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Rome opens up underground wonders of the ancient world to tourists

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posted on May, 23 2009 @ 08:54 PM
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Rome opens up underground wonders of the ancient world to tourists


www.timesonline.co.uk

Visitors to Rome will soon be able to discover a world of ancient treasures beneath their feet when the city opens dozens of previously unseen underground sites to the public.

They include the Ludus Magnus, the barracks beneath the Colosseum where gladiators assembled before entering the great arena to meet their fate; the well-preserved necropolis of Santa Rosa at the Vatican, with tombs from the 1st to the 5th centuries, and pagan temples.
(visit the link for the full news article)




posted on May, 23 2009 @ 08:54 PM
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Now this is interesting !

I for one would love to be able to see this stuff first hand !!
Lets hope all goes well and we see this continue and go on to expand in the future .

The article goes on to say ..
" The 30 underground marvels are rarely seen by tourists, or residents. “Hidden Rome is in front of everyone’s eyes but nobody notices it,” said Umberto Broccoli, the superintendent of cultural heritage in Rome. “A large part of Rome’s history lies underground.”

There is nothing like ancient history to get ones mind going


www.timesonline.co.uk
(visit the link for the full news article)



posted on May, 23 2009 @ 10:19 PM
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Makes me wish I could travel even more.


I remember some of this being mentioned on Cities of the Underworld on the History Channel.



posted on May, 23 2009 @ 10:34 PM
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reply to post by RuneSpider
 


You and me both . I guess it couldn't hurt to see how much a ticket would cost



posted on May, 23 2009 @ 10:44 PM
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And I've heard that the Domus Aureus - Nero's Golden House - that was buried have been or will be opened soon, too.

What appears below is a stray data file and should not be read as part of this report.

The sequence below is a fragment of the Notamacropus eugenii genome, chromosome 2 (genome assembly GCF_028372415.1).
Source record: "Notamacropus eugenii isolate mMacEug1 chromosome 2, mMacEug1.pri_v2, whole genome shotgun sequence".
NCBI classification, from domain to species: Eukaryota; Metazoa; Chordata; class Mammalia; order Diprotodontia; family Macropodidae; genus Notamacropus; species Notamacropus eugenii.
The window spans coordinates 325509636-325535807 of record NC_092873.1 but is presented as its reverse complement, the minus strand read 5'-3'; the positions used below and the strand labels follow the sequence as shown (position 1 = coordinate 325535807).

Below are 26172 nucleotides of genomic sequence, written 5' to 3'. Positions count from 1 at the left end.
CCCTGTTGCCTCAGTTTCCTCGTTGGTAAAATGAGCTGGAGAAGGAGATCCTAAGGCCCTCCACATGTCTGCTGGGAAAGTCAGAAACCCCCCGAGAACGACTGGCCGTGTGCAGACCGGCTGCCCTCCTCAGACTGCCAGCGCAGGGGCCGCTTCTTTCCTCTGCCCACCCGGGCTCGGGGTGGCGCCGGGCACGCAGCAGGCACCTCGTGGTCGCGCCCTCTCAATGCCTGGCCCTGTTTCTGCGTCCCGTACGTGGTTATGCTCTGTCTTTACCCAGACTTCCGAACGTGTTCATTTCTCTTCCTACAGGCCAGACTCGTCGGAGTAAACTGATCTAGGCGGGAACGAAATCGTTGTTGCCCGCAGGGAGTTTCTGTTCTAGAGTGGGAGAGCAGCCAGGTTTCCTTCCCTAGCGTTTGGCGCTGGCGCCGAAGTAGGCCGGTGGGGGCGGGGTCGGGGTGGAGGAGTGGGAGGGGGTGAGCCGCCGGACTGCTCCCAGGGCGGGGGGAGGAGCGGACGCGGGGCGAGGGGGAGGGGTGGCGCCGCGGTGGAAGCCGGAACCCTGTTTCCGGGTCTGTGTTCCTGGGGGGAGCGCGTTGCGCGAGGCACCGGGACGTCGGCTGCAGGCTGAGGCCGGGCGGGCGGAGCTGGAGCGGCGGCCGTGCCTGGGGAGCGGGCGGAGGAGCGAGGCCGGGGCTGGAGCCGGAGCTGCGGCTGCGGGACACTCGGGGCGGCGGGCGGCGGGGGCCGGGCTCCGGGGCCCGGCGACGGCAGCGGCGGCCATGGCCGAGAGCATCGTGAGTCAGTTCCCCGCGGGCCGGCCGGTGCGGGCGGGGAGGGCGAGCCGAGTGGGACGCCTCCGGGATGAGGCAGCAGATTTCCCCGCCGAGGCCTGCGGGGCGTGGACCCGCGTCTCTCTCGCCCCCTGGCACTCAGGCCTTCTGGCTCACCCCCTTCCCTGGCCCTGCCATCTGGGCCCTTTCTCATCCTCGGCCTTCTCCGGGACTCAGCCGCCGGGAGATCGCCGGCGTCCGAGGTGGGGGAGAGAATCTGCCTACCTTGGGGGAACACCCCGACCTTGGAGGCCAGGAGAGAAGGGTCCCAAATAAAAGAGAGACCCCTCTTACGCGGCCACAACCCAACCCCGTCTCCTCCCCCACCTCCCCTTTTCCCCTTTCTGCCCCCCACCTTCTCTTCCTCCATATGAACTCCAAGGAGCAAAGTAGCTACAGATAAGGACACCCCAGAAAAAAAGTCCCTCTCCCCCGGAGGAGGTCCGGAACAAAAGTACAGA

posted on May, 23 2009 @ 11:05 PM
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The movie I just saw "Angels and Demons" has some great footage of underground Rome. Lame movie though.



posted on May, 23 2009 @ 11:07 PM
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I refuse to go back until they reopen at least on Temple to Bacchus and a decent bath house in one of the better neighborhoods!

I swear I turn my back for 2,000 lousy little years and the whole world has fallen apart!



posted on May, 23 2009 @ 11:12 PM
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reply to post by ProtoplasmicTraveler
 


HAHAHA

Perhaps you need to dust off your Rome season 1 & 2 DVD collection for old time sake


Speaking of which , do any of you out there have any links to some good historical / documentary films on Rome that you would be as so kind as to post ?



posted on May, 23 2009 @ 11:24 PM
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“Hidden Rome is in front of everyone’s eyes but nobody notices it,” said Umberto Broccoli, the superintendent of cultural heritage in Rome.


I just want to point out that this guy has a great name.



posted on May, 24 2009 @ 12:38 AM
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reply to post by Ian McLean
 


He also has a great idea !

Wonder why they didn't do this long ago ?



posted on May, 24 2009 @ 01:04 AM
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reply to post by Max_TO